Raised in Tijuana, Mexico, artist Luis Fitch has a twenty-two year history living, working and producing creatively/artistically in the Minneapolis communities of Calhoun-Isles, Whittier, Phillips and West Calhoun. Fitch is the Founder and Strategic Creative Director at UNO Branding, a sixteen year-old branding cross-cultural communications and design firm based in the Whittier Neighborhood of Minneapolis.
Fitch’s artwork is the foundation to his cross-cultural communications and design work at UNO Branding, which is well known locally, nationally and internationally. For over two decades, through his art, Fitch has cross-culturally imprinted commercial and non-commercial (nonprofit and personal) spaces, strategically and successfully influencing publics across all sections of society.
Fitch’s artistic approach is the simple idea that what is conceptualized and produced from a public art standpoint starts at local and grassroots levels in the ‘neighborhoods’ with the people where they make their lives living, consuming and working.
Fitch asserts that public art uniquely expresses community values, enhances our environment, transforms a landscape, heightens our awareness and questions our assumptions.
In this context, public art is the product of an integrative process involving community residents, artists, civic leaders, government agency staff, community stakeholder groups, design professionals, architects and construction teams.
I was born in 1965 and raised in the most visited border in the world, Tijuana, Baja California, Mexico. A highly industrialized, cross-cultural and international city, Tijuana is the place of constant change, international commerce and pseudo-American post-modern living. Without a doubt, my early artistic development was markedly influenced by the socio-political conditions afflicting Tijuana and the San Diego, California, area where I lived after post-high school in Mexico.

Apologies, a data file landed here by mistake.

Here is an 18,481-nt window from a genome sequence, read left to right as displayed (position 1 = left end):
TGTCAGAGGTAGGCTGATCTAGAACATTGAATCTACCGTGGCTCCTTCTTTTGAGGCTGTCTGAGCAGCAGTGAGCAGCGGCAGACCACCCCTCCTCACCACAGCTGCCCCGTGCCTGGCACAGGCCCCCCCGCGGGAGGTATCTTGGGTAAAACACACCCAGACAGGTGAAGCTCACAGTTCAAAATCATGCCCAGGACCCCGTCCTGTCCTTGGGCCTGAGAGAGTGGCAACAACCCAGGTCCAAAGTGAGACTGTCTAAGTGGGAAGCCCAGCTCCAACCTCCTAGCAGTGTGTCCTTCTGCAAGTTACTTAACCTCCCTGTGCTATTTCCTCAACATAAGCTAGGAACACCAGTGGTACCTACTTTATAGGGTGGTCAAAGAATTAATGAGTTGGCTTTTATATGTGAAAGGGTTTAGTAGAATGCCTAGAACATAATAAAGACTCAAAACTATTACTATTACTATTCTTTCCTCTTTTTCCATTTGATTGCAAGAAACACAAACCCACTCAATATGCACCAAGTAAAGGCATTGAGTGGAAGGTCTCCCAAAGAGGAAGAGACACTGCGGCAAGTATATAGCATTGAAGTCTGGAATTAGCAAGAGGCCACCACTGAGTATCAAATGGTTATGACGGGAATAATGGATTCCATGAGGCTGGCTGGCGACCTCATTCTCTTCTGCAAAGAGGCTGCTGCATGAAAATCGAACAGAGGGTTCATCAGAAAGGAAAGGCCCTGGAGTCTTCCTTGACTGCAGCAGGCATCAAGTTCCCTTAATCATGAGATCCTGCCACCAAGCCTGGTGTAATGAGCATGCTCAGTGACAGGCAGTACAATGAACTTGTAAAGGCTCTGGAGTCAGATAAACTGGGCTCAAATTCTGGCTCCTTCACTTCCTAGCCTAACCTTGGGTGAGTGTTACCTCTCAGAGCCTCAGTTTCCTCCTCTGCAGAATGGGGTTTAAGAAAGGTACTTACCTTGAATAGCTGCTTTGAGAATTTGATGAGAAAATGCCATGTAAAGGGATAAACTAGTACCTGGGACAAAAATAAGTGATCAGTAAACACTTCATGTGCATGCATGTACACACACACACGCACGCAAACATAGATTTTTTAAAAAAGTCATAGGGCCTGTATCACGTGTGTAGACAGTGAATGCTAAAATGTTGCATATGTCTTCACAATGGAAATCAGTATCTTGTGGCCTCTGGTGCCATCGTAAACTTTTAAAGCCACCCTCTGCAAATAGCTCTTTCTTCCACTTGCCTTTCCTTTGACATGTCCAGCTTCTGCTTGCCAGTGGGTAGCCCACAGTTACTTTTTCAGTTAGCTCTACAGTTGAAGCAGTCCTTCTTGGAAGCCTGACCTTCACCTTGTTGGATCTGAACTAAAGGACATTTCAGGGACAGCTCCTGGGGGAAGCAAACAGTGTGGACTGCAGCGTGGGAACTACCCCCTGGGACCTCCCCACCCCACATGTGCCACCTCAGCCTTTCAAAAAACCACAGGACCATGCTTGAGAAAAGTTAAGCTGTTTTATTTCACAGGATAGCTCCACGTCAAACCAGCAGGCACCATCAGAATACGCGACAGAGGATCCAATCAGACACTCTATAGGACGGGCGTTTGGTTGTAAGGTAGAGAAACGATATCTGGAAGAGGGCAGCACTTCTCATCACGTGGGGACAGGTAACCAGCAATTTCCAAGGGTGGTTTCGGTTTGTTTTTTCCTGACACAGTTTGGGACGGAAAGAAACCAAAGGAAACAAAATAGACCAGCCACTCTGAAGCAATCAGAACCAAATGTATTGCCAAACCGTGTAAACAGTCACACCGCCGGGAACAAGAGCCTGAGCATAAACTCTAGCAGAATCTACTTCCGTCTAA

The dichotomy of life within these two worlds, the “south” (Mexico) and the “north” the (United States), was an important influencing artistic factor. I quickly learned to adapt developing my own individual artistic and cultural identity, while retaining a deep socio-cultural curiosity for my surroundings and a strong visual design identity and ultimately a persistent tenacity to do art.
In 1985, I moved to San Diego to pursue formal graphic design and art studies. The move was a risk but it afforded me with [artistic and economic] opportunities to refine my art craft and ultimately route a cross-cultural career path in branding. This lead me to a number of international branding agencies which eventually brought me to Minnesota in late 90’s where I launched my own cross-cultural branding agency and art studio.
Current Artistic Direction
Today, as a trans-disciplinary artist that specializes in non-commercial and commercial art design work for both urban and gallery art settings, I explore cross-cultural issues in multiple mediums including: traditional Mexican paper cutting, silkscreen, traditional and digital illustration, mixed-media painting on canvas and on recycle corrugated boxes, wheat paste and urban art installations.
In these most recent years, I have been exploring the technique of the colorful and vivacious Mexican hand cut paper or ‘Papel Picado,’ an art form traced to the 18th century when paper was imported to Mexico from China. My rendition of the technique utilizes digital visual scans, computer art and large format printing.
Future Artistic Direction
My future artistic direction is a natural progression of my current work. I plan to capitalize on my experience in branding communications, story telling and urban art and to combine these disciplines into one new artistic language that I feel is right for me and the new cross-culture demographics in urban cities. Additionally, I feel connected to the on-going renewed local, national and global efforts to revitalize urban centers through art by making it easily accessible to and consumable by urban resident